What took you so long?

Welcome. I've been waiting for you to show up.

Sunday, March 2, 2014



I am still upright. Bone is connected to tendon,

Ligament to filament. I’m breathing,
and breath leads to song.

My brain, while I'm alive, is not just flesh; it is a canvas.
As long as I’m still here, any poem is possible.
On Saturday morning, I sit with coffee
and the best writing I can find.
Better to sit outdoors, let the dog take her
desultory walks around the property,
show the squirrels what’s what.
They take advantage of the feeders,
using brute force, if necessary,
to grapple the last seeds from their cages.
Dog gives them the stink-eye and they shrink
back into the branches of a water oak.
Meanwhile, I wrangle meaning and juice
from the Oxford American, sighing at
photographs of old blues musicians 
solemn lakes for eyes,
reading a poem about birds aloud
to the audience in the trees.

Our next-door neighbor, a vigorous man
who builds his own room additions and
composts everything, tells me he had leukemia, 
had a marrow transplant.
“I’m a survivor,” he says.
Yes, I think. I can see that.

Thursday, January 9, 2014

Two Cocktails On An Empty Stomach

Betty Melvin would not have been sitting in the Holiday Inn Lounge (the one by the Civic Center, not the one on the bypass) if her husband, TJ, had not been playing hockey with his  Civitan buddies and due home after 10 p.m.
Betty liked the mood of the lounge in every way possible: warm yet dim lighting, the smell of stale tobacco smoke, the Sinatra and Ray Charles soundtrack playing softly, the tang of aftershave on the traveling salesmen who chatted her up at the bar. It was a silly game, of course. She would never have gone back to a man's room, especially not with Narvel Simms tending bar. He knew TJ from high school and had bought his homeowner's policy from TJ.

No, Betty was just exercising her prerogative on that cool October evening. "There's flirting for keeps and there's flirting to keep in practice," she always said. Still, as the dinner hour came and went and she finished her second gin and tonic, she felt a little freer, a little braver than usual. At times like this, Betty knew, she became "outspoken."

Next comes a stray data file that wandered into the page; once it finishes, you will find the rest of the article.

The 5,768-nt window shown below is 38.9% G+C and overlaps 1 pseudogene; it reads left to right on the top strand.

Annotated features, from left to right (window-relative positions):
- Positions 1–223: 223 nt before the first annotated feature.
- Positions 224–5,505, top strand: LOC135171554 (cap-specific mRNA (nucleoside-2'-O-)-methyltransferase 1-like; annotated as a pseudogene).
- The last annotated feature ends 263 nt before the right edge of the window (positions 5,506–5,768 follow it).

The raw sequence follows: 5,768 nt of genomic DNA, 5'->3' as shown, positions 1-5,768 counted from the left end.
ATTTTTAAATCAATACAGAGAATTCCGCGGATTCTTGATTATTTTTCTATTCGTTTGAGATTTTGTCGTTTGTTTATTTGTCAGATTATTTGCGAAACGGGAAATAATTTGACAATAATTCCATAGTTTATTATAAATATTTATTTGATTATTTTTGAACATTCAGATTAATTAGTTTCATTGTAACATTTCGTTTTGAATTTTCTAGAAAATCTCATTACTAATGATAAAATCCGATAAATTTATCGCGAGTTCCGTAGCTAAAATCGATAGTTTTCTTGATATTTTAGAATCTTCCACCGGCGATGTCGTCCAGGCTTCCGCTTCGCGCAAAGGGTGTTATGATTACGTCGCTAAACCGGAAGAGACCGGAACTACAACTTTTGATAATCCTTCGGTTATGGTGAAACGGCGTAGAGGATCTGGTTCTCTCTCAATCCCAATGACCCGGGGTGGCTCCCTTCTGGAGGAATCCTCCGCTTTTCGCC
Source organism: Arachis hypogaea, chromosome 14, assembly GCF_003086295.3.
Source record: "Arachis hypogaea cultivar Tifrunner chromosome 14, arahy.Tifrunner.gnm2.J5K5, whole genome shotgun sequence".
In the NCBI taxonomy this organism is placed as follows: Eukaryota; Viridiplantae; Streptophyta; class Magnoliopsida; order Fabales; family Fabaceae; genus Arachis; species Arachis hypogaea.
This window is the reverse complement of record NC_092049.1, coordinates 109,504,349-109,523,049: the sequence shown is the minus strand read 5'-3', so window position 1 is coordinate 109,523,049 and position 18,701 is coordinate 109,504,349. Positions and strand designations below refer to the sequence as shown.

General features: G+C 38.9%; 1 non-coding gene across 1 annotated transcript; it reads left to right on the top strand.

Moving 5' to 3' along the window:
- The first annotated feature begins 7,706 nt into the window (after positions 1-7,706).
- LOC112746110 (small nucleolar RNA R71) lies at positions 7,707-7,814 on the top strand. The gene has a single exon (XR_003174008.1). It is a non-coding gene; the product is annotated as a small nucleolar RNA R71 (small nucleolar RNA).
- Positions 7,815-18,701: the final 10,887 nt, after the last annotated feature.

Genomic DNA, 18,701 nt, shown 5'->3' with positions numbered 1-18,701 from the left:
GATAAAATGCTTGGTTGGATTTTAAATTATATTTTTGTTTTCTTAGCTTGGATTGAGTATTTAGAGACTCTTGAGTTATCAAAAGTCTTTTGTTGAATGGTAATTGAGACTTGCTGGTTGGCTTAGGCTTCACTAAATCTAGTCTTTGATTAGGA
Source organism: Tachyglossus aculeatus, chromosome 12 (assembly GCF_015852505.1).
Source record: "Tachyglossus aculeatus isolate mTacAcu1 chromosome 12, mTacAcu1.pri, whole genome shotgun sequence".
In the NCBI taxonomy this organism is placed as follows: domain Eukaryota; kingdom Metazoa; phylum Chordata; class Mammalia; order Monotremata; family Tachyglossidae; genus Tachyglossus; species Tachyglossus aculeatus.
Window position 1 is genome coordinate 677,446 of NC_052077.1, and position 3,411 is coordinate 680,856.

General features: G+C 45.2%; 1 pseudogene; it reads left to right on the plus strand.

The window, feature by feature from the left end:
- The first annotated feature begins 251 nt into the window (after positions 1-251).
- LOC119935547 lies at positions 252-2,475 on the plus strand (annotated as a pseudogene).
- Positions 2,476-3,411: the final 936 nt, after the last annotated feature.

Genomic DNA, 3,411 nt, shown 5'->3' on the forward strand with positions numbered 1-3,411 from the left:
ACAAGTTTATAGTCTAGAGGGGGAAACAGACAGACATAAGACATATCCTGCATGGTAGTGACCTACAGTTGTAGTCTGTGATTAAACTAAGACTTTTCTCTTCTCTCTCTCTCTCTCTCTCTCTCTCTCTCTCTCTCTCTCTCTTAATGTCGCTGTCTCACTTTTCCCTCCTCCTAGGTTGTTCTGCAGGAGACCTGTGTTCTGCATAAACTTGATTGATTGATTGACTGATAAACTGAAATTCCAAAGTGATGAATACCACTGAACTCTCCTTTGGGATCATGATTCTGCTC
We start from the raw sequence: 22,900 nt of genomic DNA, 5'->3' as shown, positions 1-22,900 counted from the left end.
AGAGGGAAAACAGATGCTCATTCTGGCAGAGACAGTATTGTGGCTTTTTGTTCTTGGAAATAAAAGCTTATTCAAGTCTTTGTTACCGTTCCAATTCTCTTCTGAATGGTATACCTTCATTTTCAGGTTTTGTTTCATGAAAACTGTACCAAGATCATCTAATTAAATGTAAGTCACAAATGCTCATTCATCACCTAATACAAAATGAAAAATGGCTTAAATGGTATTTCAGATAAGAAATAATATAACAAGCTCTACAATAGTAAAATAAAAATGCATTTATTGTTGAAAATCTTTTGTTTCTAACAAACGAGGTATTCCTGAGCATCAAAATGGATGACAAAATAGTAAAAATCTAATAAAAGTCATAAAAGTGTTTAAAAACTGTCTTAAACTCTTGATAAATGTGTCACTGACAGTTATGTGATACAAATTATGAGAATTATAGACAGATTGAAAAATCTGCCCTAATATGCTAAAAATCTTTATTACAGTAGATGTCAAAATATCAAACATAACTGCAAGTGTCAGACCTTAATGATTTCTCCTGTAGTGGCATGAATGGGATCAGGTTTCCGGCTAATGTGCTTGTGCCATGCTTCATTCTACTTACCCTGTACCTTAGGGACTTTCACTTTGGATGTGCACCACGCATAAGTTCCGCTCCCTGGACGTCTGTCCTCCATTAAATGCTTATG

At 9:45, Betty had Narvel call her a cab. She arrived home to see the living room lights on and TJ's black Impala in the driveway. On entering the house, Betty mis-stepped slightly and went down on her knees, letting her purse contents spill and roll onto the foyer floor. TJ came at the sound of her impact, but instead of helping her up, he kicked her legs a few times. Granted, he did not kick hard and granted he was wearing house slippers at the time. 

"You're drunk!" he shouted. "How do you think it looks to the business community that my wife is drinking with strange men? How do you expect me to get ahead, hmm? How do you expect me to make Civitan president with YOU for a WIFE?"

TJ was flinging-spittle-mad, but Betty, filled with Dutch courage, was about to start her first (and possibly last) rampage. Hurt knees and all, she leapt up, grabbed TJ's Maple Leafs hockey stick and began beating him about the head and shoulders.
TJ managed to grapple the stick from Betty and turned to whack her, but at that moment, Betty got hold of TJ's left skate and, with all her might, drove the blade into his chest.  TJ went down in a fountain of red, bubbly lung blood, eyes bulging at the sight of his own body impaled by a brown hockey skate. His last words were, "Betty, is that you?"

She called 911, of course, and waited on the sofa while Charm, her Pekingese, licked at TJ's blood.

Later, when the detectives asked her why she had killed her husband with hockey gear, she said, "We don't keep guns in the house."